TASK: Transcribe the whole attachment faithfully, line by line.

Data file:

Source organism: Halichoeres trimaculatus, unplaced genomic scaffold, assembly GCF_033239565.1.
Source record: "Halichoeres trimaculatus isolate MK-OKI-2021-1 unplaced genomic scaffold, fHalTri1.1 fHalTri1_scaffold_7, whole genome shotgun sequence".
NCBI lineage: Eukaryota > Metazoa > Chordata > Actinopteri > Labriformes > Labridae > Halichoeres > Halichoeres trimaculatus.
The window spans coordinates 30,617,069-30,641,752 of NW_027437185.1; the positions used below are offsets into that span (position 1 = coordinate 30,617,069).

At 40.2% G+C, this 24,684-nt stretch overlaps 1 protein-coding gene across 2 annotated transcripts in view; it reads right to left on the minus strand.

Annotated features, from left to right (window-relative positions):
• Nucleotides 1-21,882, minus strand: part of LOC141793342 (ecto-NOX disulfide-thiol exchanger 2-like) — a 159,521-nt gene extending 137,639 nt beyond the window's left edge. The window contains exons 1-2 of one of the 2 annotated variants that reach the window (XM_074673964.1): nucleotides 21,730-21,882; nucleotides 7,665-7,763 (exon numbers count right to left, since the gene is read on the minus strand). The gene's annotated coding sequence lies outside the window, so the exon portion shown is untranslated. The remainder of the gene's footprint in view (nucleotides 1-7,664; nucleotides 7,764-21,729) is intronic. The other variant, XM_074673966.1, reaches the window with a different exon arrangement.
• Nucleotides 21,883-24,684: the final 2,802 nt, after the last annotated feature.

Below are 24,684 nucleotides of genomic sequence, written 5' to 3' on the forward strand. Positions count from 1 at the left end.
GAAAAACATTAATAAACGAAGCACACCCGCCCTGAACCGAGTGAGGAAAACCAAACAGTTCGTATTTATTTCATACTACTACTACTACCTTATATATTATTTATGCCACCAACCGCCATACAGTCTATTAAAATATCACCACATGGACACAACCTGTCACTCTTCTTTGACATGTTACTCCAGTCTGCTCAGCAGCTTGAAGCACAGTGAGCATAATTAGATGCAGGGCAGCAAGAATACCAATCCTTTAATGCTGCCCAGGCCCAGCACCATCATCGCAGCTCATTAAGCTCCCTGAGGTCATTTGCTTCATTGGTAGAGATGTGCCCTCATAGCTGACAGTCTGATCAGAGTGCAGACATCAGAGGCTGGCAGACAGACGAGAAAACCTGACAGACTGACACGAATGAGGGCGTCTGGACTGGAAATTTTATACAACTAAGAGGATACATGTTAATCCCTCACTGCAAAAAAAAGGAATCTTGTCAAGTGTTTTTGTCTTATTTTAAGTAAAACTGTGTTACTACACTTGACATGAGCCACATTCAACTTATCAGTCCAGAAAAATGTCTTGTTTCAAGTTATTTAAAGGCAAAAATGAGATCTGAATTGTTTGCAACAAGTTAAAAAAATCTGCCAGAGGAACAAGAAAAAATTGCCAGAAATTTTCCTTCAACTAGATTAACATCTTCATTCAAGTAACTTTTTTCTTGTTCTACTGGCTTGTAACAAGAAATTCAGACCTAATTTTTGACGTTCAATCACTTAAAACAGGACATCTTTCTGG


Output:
Source organism: Halichoeres trimaculatus, unplaced genomic scaffold, assembly GCF_033239565.1.
Source record: "Halichoeres trimaculatus isolate MK-OKI-2021-1 unplaced genomic scaffold, fHalTri1.1 fHalTri1_scaffold_7, whole genome shotgun sequence".
NCBI lineage: Eukaryota > Metazoa > Chordata > Actinopteri > Labriformes > Labridae > Halichoeres > Halichoeres trimaculatus.
The window spans coordinates 30,617,069-30,641,752 of NW_027437185.1; the positions used below are offsets into that span (position 1 = coordinate 30,617,069).

At 40.2% G+C, this 24,684-nt stretch overlaps 1 protein-coding gene across 2 annotated transcripts in view; it reads right to left on the minus strand.

Annotated features, from left to right (window-relative positions):
• Nucleotides 1-21,882, minus strand: part of LOC141793342 (ecto-NOX disulfide-thiol exchanger 2-like) — a 159,521-nt gene extending 137,639 nt beyond the window's left edge. The window contains exons 1-2 of one of the 2 annotated variants that reach the window (XM_074673964.1): nucleotides 21,730-21,882; nucleotides 7,665-7,763 (exon numbers count right to left, since the gene is read on the minus strand). The gene's annotated coding sequence lies outside the window, so the exon portion shown is untranslated. The remainder of the gene's footprint in view (nucleotides 1-7,664; nucleotides 7,764-21,729) is intronic. The other variant, XM_074673966.1, reaches the window with a different exon arrangement.
• Nucleotides 21,883-24,684: the final 2,802 nt, after the last annotated feature.

Below are 24,684 nucleotides of genomic sequence, written 5' to 3' on the forward strand. Positions count from 1 at the left end.
GAAAAACATTAATAAACGAAGCACACCCGCCCTGAACCGAGTGAGGAAAACCAAACAGTTCGTATTTATTTCATACTACTACTACTACCTTATATATTATTTATGCCACCAACCGCCATACAGTCTATTAAAATATCACCACATGGACACAACCTGTCACTCTTCTTTGACATGTTACTCCAGTCTGCTCAGCAGCTTGAAGCACAGTGAGCATAATTAGATGCAGGGCAGCAAGAATACCAATCCTTTAATGCTGCCCAGGCCCAGCACCATCATCGCAGCTCATTAAGCTCCCTGAGGTCATTTGCTTCATTGGTAGAGATGTGCCCTCATAGCTGACAGTCTGATCAGAGTGCAGACATCAGAGGCTGGCAGACAGACGAGAAAACCTGACAGACTGACACGAATGAGGGCGTCTGGACTGGAAATTTTATACAACTAAGAGGATACATGTTAATCCCTCACTGCAAAAAAAAGGAATCTTGTCAAGTGTTTTTGTCTTATTTTAAGTAAAACTGTGTTACTACACTTGACATGAGCCACATTCAACTTATCAGTCCAGAAAAATGTCTTGTTTCAAGTTATTTAAAGGCAAAAATGAGATCTGAATTGTTTGCAACAAGTTAAAAAAATCTGCCAGAGGAACAAGAAAAAATTGCCAGAAATTTTCCTTCAACTAGATTAACATCTTCATTCAAGTAACTTTTTTCTTGTTCTACTGGCTTGTAACAAGAAATTCAGACCTAATTTTTGACGTTCAATCACTTAAAACAGGACATCTTTCTGG